Scientists estimate that our brain consists of about ten to one hundred billions of nerve cells. In order to fulfill their respective tasks as long as possible, these cells have to constantly control their internal proteins with regard to quality and functionality. Otherwise the proteins might clump together and thereby paralyze or even kill the cells. Once the cell recognizes a defect protein, this is marked for degradation and a kind of a molecular shredder, the so-called proteasome, chops it into pieces that are eventually recycled.
For the first time now, researchers have succeeded in visualizing this process in intact nerve cells, which previously could only be investigated in the test tube. Electron cryo-tomography was essential for obtaining the described images. Hereby, cells are cooled down to minus 170°C in a fraction of a second. In a consecutive step, pictures of the interior of the cells are taken from many different angles, which then are merged computationally into a three-dimensional image.
"First time in intact cells"
In the current study, the use of specific technical innovations allowed the researchers to achieve a unprecedented imaging quality, enabling them to distinguish single proteasomes within the cell. "For the first time it is possible to qualitatively and quantitatively describe this important enzyme complex in intact cells", Asano classifies the results.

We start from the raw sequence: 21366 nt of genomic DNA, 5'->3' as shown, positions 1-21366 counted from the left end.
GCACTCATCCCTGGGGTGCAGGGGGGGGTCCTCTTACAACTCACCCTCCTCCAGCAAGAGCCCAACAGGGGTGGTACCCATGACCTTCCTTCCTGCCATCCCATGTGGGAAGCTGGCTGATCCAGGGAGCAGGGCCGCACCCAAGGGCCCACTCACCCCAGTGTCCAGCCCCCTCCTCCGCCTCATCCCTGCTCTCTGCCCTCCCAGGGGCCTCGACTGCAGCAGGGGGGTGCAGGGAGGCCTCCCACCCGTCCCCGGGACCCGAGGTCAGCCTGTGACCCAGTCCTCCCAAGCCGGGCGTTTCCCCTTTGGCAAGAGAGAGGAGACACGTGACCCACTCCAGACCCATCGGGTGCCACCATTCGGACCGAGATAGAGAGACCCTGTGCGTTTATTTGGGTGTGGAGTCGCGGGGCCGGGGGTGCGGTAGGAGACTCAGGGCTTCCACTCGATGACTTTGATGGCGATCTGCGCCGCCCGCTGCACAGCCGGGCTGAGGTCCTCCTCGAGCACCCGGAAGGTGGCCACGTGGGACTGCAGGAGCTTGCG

In the following experiments, the scientists focused on the activity of the proteasomes. For the interpretation of the single particles it is important to know that there are cap-like structures, the so-called regulatory particles, attached to the ends of proteasomes (see picture). They bind proteins that are designated to be degraded and thereby change their shape. The scientists were able to distinguish these states and consequently could deduce how many of the proteasomes were actively degrading proteins.
New prospects for the future
The conclusion of the researchers: in quiescent nerve cells like the ones used in the actual experiments, only a minority of the proteasomes is active. In detail, the results showed that only every fourth proteasome was actively degrading proteins while the rest idled at the same time. In the future, the scientists want to address the structural changes of the proteasomes under cellular stress as it occurs in neurodegenerative diseases. "This study shows the new possibilities to resolve protein complexes in their entirety in the cell and to study their mutual functional dependencies," Wolfgang Baumeister, head of the study, determines the agenda for the future.